Marc Newson: Designing the Impossible
"My mind’s totally visual. It’s stuffed with shapes I want to see but have to figure out how to make. I was obsessed by the Orgone shape for years. It’s fat, then skinny, and fat again. Yin and Yang." - Marc Newson
Marc Newson's 'Orgone Chair' was featured in a collection of handmade aluminum furniture which he presented in 'Wormhole', a 1994 solo exhibition in Milan. The collection comprised three other companion pieces including an 'Event Horizon Table', an 'Alufelt Chair' and an 'Orgone Stretch Lounge'.
The 'Orgone Chair' is a progression from Newson’s 'Lockheed Lounge' and reflects the designer’s expert use of aluminum as well as his ongoing investigation of new production methods and processes. The fabrication of the chair was undertaken by British coachbuilders specializing in the restoration of Aston Martins. Newson’s understanding of the construction and finish of these works is conveyed in his statement: "Subconsciously, I think I started leaving holes and spaces because it seemed such a shame to cover up some very high-quality manufacturing and finishing.” (Simon Mills, “Watch this Space,” The Sunday Times: The Magazine (London), 27 November 1994, p. 62).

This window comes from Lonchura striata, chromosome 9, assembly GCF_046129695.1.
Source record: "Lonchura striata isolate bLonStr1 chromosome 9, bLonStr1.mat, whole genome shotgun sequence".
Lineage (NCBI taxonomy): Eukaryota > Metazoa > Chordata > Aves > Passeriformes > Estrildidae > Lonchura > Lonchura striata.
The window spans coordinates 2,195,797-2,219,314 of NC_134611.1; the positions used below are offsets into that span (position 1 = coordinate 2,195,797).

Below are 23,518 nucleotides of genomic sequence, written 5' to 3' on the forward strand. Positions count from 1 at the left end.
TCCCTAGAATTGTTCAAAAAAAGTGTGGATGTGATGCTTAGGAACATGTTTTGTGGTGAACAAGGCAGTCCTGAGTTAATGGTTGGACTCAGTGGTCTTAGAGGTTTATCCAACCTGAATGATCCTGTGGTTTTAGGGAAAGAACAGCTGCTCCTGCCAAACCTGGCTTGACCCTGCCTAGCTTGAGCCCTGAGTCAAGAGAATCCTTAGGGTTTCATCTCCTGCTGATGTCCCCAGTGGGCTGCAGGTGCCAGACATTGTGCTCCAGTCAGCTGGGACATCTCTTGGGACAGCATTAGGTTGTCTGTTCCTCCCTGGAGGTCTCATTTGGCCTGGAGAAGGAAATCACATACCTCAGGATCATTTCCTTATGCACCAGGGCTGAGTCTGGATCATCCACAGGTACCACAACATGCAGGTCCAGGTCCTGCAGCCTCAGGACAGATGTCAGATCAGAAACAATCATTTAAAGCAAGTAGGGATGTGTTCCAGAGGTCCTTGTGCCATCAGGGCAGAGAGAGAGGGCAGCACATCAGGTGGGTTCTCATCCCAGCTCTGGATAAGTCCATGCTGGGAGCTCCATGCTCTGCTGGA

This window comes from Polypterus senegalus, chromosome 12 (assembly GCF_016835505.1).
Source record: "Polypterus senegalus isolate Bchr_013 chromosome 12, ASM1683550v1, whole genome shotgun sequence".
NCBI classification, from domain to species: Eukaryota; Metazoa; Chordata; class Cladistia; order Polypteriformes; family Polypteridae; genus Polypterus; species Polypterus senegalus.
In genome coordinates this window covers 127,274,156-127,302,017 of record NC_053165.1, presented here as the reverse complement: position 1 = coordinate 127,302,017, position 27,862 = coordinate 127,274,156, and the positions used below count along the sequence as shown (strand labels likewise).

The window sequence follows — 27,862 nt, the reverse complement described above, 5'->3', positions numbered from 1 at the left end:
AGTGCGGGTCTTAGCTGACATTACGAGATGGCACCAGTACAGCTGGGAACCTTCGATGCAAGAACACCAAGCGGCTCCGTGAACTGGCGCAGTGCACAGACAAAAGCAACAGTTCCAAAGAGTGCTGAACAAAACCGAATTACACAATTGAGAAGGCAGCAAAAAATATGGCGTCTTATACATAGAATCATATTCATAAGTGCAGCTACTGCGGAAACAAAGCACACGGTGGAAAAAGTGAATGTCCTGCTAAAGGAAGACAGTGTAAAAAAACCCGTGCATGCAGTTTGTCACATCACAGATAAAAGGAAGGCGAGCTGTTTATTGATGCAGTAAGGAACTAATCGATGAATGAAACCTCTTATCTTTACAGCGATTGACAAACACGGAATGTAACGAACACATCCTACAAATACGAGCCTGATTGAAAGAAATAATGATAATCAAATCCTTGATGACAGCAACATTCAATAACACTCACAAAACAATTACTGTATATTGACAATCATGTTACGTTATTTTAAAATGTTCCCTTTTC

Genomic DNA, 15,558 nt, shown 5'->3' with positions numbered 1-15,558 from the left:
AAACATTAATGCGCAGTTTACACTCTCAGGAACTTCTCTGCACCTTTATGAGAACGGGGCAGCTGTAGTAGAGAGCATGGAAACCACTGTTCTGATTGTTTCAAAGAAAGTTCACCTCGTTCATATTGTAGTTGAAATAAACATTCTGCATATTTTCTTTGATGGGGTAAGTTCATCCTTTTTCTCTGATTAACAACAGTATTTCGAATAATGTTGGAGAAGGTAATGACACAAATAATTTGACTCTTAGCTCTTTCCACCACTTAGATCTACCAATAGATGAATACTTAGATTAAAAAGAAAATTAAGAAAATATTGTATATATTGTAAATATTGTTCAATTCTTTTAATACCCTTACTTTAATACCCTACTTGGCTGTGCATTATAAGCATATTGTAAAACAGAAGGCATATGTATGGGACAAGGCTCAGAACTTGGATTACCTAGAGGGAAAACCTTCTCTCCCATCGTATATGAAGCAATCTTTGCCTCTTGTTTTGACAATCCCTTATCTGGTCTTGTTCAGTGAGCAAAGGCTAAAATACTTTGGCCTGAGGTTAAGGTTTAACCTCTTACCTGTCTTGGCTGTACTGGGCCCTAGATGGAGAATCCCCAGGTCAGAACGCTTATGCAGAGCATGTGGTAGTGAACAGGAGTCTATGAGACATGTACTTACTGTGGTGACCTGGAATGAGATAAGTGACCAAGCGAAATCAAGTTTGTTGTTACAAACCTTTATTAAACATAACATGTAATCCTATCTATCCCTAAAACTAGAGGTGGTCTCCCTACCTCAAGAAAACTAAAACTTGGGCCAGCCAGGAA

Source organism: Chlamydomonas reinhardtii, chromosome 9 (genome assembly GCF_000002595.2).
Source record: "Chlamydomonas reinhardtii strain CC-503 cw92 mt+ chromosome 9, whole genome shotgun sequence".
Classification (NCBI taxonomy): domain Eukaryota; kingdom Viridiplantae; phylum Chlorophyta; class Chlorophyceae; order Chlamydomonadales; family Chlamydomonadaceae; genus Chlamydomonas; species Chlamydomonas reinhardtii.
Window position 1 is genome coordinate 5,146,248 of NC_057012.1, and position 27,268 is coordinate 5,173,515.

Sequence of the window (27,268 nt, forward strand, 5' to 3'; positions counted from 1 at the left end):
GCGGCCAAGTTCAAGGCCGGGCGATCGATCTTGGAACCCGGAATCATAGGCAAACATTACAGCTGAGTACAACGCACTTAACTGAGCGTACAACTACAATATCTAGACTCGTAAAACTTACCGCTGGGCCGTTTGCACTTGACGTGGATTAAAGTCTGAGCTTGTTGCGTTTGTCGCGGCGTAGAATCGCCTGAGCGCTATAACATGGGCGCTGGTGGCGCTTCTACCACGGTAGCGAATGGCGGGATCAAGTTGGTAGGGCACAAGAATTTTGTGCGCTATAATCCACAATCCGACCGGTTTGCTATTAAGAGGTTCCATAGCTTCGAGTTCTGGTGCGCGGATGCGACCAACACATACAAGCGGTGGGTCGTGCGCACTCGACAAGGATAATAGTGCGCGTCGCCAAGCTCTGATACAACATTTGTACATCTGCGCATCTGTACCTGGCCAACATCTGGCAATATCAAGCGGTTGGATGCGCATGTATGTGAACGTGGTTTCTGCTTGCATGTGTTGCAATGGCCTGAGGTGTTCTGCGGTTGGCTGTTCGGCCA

Both the interior and the exterior of the work merge together creating a fluid and utile object with a liminal space that draws the outer surface inside and vice versa: there is an interstice where the interior voids become the exterior legs. He stated: "I do like the idea of creating negative space within forms" (Alice Rawsthorn, “An Australian in Paris,” Blueprint (London), no. 104, February 1994, p. 29). Since the 'Lockheed Lounge' Newson has been "forming metal into improbable shapes, into something that looks simple but is actually...impossible." (Blueprint, 1994, ibid).
'Orgone Chairs' are in the permanent collections of the Vitra Design Museum, Weil am Rhein and the Carnegie Museum of Art, Pittsburgh.
'Orgone Chair', will be offered in our Design sale, 11 June 2013, in New York.